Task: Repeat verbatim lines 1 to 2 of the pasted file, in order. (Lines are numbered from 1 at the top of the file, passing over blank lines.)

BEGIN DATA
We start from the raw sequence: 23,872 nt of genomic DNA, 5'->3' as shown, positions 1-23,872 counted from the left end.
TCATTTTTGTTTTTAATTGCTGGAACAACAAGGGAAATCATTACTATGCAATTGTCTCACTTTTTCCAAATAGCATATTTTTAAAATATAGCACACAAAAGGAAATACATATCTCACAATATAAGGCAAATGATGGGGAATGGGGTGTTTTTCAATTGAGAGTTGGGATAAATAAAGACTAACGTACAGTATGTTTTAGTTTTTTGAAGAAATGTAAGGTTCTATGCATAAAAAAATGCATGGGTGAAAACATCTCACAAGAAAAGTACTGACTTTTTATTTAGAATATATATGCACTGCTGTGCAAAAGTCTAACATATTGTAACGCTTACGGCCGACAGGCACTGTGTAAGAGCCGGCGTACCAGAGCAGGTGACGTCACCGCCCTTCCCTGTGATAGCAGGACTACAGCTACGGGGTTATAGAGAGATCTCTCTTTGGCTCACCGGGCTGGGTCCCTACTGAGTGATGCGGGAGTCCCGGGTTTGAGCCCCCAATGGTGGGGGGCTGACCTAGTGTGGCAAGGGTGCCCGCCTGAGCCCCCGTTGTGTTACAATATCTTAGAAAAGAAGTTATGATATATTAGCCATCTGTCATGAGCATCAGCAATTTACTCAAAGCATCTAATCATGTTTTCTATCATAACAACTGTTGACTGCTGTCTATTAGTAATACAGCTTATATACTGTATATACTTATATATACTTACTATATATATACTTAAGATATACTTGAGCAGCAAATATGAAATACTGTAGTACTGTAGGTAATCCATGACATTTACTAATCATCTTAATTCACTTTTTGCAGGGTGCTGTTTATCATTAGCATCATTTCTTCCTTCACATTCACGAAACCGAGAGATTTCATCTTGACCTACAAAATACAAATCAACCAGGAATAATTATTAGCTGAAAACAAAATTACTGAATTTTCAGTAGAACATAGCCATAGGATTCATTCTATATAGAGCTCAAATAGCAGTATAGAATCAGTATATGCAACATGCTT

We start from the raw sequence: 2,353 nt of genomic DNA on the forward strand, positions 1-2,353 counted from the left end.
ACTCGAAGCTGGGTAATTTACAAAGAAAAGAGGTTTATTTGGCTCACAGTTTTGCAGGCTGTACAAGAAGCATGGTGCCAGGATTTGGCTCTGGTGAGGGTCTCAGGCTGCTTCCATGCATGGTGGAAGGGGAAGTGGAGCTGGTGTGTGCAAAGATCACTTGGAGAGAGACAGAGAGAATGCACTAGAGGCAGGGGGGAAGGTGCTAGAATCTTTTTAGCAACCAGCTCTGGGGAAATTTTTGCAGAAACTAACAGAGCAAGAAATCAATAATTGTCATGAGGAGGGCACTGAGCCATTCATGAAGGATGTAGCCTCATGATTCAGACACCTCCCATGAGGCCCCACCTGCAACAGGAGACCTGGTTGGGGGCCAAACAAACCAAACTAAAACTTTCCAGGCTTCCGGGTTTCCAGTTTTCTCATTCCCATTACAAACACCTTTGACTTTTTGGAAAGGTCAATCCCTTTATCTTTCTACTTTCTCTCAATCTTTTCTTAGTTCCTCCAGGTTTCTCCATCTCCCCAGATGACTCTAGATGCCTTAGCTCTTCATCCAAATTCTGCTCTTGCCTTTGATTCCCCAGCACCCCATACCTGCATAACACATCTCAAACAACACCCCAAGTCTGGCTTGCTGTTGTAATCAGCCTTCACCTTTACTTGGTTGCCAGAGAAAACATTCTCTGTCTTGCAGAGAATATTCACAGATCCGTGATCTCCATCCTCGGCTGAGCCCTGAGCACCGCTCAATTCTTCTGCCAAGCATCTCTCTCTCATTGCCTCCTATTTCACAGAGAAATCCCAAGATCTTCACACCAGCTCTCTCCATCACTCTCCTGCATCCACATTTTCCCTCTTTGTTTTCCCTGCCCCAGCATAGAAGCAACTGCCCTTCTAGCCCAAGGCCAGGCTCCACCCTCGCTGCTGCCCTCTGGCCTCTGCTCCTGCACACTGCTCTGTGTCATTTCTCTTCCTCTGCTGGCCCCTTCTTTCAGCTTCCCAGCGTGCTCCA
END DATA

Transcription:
We start from the raw sequence: 23,872 nt of genomic DNA, 5'->3' as shown, positions 1-23,872 counted from the left end.
TCATTTTTGTTTTTAATTGCTGGAACAACAAGGGAAATCATTACTATGCAATTGTCTCACTTTTTCCAAATAGCATATTTTTAAAATATAGCACACAAAAGGAAATACATATCTCACAATATAAGGCAAATGATGGGGAATGGGGTGTTTTTCAATTGAGAGTTGGGATAAATAAAGACTAACGTACAGTATGTTTTAGTTTTTTGAAGAAATGTAAGGTTCTATGCATAAAAAAATGCATGGGTGAAAACATCTCACAAGAAAAGTACTGACTTTTTATTTAGAATATATATGCACTGCTGTGCAAAAGTCTAACATATTGTAACGCTTACGGCCGACAGGCACTGTGTAAGAGCCGGCGTACCAGAGCAGGTGACGTCACCGCCCTTCCCTGTGATAGCAGGACTACAGCTACGGGGTTATAGAGAGATCTCTCTTTGGCTCACCGGGCTGGGTCCCTACTGAGTGATGCGGGAGTCCCGGGTTTGAGCCCCCAATGGTGGGGGGCTGACCTAGTGTGGCAAGGGTGCCCGCCTGAGCCCCCGTTGTGTTACAATATCTTAGAAAAGAAGTTATGATATATTAGCCATCTGTCATGAGCATCAGCAATTTACTCAAAGCATCTAATCATGTTTTCTATCATAACAACTGTTGACTGCTGTCTATTAGTAATACAGCTTATATACTGTATATACTTATATATACTTACTATATATATACTTAAGATATACTTGAGCAGCAAATATGAAATACTGTAGTACTGTAGGTAATCCATGACATTTACTAATCATCTTAATTCACTTTTTGCAGGGTGCTGTTTATCATTAGCATCATTTCTTCCTTCACATTCACGAAACCGAGAGATTTCATCTTGACCTACAAAATACAAATCAACCAGGAATAATTATTAGCTGAAAACAAAATTACTGAATTTTCAGTAGAACATAGCCATAGGATTCATTCTATATAGAGCTCAAATAGCAGTATAGAATCAGTATATGCAACATGCTT